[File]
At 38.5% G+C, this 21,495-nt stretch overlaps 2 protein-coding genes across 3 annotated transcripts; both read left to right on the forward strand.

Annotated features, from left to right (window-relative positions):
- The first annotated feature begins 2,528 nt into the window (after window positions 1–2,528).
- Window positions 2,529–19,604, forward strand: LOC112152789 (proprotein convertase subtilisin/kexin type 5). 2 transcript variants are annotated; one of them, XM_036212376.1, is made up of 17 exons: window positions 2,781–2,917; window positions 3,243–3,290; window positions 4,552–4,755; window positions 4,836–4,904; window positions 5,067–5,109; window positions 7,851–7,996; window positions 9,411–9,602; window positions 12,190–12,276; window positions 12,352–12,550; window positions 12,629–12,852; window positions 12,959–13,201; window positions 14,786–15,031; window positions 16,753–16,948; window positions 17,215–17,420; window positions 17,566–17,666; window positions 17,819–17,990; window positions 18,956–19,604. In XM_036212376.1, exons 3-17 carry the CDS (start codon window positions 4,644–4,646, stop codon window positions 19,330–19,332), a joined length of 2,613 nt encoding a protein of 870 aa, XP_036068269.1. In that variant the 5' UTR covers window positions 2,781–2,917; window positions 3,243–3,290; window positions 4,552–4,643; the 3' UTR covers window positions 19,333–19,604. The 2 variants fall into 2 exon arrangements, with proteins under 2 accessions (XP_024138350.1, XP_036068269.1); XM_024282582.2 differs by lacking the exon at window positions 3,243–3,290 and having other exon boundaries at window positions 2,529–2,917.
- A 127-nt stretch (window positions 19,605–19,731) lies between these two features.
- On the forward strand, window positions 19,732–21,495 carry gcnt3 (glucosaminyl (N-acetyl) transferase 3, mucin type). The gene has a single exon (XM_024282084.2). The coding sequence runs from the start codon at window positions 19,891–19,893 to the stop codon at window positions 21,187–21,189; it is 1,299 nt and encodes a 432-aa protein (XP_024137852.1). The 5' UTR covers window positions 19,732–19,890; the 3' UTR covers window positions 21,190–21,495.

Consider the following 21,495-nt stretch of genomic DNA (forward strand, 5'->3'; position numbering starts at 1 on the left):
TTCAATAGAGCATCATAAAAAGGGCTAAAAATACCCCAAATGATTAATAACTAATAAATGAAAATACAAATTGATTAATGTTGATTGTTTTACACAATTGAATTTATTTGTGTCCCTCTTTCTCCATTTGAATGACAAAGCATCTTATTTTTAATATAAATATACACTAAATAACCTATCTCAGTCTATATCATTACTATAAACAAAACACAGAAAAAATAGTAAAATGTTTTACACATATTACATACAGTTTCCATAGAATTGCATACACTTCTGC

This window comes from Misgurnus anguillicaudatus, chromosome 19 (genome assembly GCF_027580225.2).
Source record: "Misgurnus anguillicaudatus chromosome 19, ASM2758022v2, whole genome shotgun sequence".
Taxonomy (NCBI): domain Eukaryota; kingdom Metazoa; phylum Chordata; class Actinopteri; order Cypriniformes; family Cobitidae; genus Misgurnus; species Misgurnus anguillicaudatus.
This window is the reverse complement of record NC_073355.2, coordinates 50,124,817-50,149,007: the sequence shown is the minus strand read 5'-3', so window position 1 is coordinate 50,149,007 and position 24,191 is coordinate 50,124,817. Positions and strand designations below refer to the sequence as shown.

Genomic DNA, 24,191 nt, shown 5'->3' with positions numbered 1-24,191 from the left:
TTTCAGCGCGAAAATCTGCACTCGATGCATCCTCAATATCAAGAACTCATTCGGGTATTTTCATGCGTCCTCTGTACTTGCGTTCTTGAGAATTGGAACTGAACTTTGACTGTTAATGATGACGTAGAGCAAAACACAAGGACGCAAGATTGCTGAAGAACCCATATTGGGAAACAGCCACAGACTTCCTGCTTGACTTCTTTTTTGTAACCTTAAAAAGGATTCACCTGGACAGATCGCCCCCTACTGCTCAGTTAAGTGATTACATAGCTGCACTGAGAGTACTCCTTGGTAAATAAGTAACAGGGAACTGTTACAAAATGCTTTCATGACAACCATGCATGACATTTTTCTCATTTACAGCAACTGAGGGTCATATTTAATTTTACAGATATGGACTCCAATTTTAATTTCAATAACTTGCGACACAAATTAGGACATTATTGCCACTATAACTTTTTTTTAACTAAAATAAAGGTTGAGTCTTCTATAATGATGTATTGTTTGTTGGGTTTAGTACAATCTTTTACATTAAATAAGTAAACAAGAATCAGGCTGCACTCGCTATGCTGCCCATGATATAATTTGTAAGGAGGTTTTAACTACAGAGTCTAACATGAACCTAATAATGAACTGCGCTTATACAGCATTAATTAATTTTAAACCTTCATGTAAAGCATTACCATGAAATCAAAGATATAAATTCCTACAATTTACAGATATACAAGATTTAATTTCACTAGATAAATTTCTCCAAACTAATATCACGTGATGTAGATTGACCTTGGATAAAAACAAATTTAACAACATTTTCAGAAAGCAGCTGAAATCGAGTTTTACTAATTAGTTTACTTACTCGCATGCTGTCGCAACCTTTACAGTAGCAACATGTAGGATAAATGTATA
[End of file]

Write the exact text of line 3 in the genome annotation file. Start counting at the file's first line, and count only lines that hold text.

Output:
- The first annotated feature begins 2,528 nt into the window (after window positions 1–2,528).